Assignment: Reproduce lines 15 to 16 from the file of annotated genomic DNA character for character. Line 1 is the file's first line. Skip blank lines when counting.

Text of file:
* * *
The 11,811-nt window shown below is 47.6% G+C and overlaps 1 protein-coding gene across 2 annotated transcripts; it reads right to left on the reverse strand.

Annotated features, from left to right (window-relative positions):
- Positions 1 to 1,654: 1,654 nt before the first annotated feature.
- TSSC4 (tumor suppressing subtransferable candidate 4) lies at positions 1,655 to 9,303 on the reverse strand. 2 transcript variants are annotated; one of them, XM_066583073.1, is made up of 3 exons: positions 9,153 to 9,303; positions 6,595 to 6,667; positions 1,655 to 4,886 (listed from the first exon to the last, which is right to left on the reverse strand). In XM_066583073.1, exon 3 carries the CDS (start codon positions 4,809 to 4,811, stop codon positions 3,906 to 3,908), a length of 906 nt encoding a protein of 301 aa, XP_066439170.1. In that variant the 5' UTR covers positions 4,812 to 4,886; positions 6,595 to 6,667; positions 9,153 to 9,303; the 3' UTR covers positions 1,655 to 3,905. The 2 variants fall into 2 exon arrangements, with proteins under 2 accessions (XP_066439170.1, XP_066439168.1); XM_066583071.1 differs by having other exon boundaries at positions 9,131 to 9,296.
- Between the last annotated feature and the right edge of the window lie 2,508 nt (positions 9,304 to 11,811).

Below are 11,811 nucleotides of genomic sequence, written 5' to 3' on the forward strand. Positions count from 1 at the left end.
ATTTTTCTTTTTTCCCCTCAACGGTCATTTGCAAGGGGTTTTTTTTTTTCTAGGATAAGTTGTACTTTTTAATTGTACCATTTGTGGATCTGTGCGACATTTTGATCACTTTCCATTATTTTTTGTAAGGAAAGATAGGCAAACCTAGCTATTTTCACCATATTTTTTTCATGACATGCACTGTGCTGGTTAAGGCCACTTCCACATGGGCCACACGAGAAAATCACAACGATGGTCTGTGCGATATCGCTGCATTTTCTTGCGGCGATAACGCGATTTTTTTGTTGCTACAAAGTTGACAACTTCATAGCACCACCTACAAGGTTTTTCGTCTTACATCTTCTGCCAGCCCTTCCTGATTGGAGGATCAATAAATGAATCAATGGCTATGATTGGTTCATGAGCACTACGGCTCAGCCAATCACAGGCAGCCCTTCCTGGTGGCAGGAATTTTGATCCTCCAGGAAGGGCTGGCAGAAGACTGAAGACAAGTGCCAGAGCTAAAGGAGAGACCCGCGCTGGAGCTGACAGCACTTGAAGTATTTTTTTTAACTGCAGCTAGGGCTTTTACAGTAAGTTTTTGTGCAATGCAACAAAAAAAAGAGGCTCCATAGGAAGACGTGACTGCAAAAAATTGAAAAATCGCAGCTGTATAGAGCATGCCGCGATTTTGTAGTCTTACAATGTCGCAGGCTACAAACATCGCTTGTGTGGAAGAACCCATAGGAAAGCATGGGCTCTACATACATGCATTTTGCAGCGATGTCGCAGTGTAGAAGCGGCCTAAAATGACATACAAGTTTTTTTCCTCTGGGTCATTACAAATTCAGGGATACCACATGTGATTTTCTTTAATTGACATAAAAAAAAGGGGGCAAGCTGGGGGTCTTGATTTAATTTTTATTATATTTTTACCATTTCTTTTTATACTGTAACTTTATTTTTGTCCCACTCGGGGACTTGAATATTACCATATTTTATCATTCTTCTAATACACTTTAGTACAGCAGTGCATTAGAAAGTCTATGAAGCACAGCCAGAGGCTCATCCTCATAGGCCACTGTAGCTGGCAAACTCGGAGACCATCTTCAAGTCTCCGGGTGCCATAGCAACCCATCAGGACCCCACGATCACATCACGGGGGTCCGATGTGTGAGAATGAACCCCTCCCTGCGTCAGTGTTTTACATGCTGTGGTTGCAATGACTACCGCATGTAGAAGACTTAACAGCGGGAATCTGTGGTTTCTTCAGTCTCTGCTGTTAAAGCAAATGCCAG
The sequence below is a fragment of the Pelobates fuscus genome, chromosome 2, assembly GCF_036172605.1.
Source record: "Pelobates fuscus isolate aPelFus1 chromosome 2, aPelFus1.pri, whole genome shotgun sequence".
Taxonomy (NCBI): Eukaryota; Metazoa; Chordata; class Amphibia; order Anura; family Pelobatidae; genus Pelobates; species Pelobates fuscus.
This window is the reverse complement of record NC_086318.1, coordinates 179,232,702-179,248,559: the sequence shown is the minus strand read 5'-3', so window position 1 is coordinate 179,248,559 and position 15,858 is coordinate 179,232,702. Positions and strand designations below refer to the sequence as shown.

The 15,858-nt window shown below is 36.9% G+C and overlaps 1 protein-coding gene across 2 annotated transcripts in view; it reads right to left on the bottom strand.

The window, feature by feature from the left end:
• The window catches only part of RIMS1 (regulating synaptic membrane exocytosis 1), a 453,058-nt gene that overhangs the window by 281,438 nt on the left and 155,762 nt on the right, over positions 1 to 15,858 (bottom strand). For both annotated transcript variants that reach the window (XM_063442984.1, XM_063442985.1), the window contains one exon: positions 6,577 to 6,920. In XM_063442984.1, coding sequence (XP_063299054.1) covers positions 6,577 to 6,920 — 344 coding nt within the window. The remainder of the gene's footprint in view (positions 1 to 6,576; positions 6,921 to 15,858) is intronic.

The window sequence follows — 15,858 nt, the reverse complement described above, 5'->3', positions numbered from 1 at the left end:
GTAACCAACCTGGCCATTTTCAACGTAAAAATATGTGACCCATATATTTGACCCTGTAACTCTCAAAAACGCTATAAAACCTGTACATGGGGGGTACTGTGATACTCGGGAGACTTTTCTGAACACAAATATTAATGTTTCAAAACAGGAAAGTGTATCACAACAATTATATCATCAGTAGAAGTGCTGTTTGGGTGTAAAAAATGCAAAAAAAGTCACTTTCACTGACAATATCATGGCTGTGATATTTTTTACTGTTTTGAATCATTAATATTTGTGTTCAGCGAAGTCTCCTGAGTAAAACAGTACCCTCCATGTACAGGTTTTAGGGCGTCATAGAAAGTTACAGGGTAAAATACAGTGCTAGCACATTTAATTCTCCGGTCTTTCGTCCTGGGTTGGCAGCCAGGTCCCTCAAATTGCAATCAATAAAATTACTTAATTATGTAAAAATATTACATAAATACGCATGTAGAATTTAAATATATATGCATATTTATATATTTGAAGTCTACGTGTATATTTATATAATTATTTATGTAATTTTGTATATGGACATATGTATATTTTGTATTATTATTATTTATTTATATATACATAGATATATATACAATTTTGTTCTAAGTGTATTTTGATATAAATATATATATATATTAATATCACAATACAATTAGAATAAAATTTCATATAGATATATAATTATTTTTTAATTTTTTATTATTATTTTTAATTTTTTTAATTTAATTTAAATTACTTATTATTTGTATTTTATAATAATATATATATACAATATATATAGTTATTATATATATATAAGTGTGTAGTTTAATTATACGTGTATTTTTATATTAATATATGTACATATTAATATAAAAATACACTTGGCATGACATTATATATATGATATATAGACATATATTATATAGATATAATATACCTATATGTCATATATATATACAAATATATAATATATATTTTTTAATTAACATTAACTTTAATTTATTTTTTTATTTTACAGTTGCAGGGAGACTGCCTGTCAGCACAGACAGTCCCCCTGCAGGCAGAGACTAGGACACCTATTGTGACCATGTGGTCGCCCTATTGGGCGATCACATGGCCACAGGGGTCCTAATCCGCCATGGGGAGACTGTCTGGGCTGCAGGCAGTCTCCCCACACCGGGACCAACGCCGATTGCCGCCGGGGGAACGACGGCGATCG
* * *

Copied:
The window sequence follows — 15,858 nt, the reverse complement described above, 5'->3', positions numbered from 1 at the left end:
GTAACCAACCTGGCCATTTTCAACGTAAAAATATGTGACCCATATATTTGACCCTGTAACTCTCAAAAACGCTATAAAACCTGTACATGGGGGGTACTGTGATACTCGGGAGACTTTTCTGAACACAAATATTAATGTTTCAAAACAGGAAAGTGTATCACAACAATTATATCATCAGTAGAAGTGCTGTTTGGGTGTAAAAAATGCAAAAAAAGTCACTTTCACTGACAATATCATGGCTGTGATATTTTTTACTGTTTTGAATCATTAATATTTGTGTTCAGCGAAGTCTCCTGAGTAAAACAGTACCCTCCATGTACAGGTTTTAGGGCGTCATAGAAAGTTACAGGGTAAAATACAGTGCTAGCACATTTAATTCTCCGGTCTTTCGTCCTGGGTTGGCAGCCAGGTCCCTCAAATTGCAATCAATAAAATTACTTAATTATGTAAAAATATTACATAAATACGCATGTAGAATTTAAATATATATGCATATTTATATATTTGAAGTCTACGTGTATATTTATATAATTATTTATGTAATTTTGTATATGGACATATGTATATTTTGTATTATTATTATTTATTTATATATACATAGATATATATACAATTTTGTTCTAAGTGTATTTTGATATAAATATATATATATATTAATATCACAATACAATTAGAATAAAATTTCATATAGATATATAATTATTTTTTAATTTTTTATTATTATTTTTAATTTTTTTAATTTAATTTAAATTACTTATTATTTGTATTTTATAATAATATATATATACAATATATATAGTTATTATATATATATAAGTGTGTAGTTTAATTATACGTGTATTTTTATATTAATATATGTACATATTAATATAAAAATACACTTGGCATGACATTATATATATGATATATAGACATATATTATATAGATATAATATACCTATATGTCATATATATATACAAATATATAATATATATTTTTTAATTAACATTAACTTTAATTTATTTTTTTATTTTACAGTTGCAGGGAGACTGCCTGTCAGCACAGACAGTCCCCCTGCAGGCAGAGACTAGGACACCTATTGTGACCATGTGGTCGCCCTATTGGGCGATCACATGGCCACAGGGGTCCTAATCCGCCATGGGGAGACTGTCTGGGCTGCAGGCAGTCTCCCCACACCGGGACCAACGCCGATTGCCGCCGGGGGAACGACGGCGATCG